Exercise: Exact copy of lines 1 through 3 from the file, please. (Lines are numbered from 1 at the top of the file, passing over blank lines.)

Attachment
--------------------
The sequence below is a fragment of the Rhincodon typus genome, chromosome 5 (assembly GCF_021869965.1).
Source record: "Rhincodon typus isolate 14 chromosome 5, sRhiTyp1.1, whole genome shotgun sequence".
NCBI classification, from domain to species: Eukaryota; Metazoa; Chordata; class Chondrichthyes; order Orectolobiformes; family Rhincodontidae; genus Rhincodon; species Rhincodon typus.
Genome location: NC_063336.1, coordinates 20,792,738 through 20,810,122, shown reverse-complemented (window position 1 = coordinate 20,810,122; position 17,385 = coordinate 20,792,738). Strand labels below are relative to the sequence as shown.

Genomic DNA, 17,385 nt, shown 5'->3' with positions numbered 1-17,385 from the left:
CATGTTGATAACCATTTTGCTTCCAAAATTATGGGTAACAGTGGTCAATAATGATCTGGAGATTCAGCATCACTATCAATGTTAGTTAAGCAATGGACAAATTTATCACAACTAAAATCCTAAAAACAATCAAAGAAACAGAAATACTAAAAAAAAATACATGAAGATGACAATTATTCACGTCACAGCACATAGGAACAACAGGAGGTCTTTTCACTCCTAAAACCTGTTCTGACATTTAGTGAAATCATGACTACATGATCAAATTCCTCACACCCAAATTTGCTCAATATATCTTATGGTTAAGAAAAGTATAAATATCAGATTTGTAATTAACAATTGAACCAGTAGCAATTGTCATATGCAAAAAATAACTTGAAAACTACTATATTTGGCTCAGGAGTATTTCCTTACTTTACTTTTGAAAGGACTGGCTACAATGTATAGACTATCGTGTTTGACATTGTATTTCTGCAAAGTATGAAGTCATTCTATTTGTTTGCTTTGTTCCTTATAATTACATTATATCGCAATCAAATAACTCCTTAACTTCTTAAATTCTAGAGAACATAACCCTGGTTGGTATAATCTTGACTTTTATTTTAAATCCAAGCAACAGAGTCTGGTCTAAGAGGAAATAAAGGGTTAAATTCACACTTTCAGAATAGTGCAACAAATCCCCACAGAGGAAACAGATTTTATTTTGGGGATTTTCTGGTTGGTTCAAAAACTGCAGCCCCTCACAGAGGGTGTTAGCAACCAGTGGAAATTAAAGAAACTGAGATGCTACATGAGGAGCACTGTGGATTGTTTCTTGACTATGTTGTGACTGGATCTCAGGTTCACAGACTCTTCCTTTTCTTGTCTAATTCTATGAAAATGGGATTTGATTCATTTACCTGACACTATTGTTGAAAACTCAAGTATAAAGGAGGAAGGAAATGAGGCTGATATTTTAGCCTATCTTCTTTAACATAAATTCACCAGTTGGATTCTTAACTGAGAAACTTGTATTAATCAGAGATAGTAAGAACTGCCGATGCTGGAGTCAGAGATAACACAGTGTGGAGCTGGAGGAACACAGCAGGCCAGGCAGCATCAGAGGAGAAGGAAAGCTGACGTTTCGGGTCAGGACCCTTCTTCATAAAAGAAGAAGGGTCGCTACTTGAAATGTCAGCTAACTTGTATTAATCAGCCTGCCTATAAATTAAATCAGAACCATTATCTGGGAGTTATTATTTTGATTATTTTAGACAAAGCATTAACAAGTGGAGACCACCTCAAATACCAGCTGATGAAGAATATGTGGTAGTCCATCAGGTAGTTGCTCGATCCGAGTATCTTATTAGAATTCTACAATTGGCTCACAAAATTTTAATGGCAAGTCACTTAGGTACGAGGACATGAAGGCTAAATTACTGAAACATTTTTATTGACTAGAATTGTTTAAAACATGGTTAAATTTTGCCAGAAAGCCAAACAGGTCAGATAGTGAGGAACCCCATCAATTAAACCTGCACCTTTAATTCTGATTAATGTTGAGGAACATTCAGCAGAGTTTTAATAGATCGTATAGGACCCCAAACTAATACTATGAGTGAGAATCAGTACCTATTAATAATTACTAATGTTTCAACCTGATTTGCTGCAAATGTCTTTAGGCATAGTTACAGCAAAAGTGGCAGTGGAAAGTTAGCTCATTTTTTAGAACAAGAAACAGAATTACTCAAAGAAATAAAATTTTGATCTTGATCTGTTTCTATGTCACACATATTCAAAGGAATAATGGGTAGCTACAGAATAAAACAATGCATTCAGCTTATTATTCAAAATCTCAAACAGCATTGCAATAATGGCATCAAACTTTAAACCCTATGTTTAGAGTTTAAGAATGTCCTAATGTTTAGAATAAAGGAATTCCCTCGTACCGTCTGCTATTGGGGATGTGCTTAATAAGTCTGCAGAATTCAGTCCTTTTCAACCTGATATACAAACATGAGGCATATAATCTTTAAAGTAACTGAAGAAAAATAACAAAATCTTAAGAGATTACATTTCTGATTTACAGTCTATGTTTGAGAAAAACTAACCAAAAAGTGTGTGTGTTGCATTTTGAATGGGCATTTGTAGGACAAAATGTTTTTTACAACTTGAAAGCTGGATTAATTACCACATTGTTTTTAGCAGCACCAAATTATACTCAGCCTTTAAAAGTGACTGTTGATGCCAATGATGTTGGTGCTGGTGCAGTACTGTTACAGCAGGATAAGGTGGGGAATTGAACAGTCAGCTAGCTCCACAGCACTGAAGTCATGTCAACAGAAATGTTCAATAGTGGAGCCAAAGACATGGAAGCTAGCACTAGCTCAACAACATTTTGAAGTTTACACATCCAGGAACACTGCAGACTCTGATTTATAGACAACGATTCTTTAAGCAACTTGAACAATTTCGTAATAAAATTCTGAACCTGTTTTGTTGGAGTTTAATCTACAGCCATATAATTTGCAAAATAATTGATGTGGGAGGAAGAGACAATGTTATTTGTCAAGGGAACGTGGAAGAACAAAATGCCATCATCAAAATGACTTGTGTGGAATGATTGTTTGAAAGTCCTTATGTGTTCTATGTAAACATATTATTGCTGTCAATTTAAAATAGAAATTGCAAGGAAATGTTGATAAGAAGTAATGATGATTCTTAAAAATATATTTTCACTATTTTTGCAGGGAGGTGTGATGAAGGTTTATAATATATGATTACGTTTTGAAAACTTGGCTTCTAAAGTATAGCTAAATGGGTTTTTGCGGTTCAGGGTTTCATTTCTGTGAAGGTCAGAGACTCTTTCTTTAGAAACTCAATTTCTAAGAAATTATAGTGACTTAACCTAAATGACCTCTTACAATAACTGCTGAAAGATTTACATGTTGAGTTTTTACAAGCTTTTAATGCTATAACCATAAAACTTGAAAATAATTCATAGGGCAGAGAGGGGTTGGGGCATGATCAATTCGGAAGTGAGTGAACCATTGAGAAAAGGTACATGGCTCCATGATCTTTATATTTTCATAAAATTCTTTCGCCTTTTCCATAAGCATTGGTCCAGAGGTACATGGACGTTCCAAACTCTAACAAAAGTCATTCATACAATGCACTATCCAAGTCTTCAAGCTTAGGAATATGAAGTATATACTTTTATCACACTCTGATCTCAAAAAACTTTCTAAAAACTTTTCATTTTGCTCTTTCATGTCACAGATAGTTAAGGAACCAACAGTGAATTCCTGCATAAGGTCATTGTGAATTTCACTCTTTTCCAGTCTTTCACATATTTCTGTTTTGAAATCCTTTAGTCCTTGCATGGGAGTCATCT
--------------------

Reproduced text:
The sequence below is a fragment of the Rhincodon typus genome, chromosome 5 (assembly GCF_021869965.1).
Source record: "Rhincodon typus isolate 14 chromosome 5, sRhiTyp1.1, whole genome shotgun sequence".
NCBI classification, from domain to species: Eukaryota; Metazoa; Chordata; class Chondrichthyes; order Orectolobiformes; family Rhincodontidae; genus Rhincodon; species Rhincodon typus.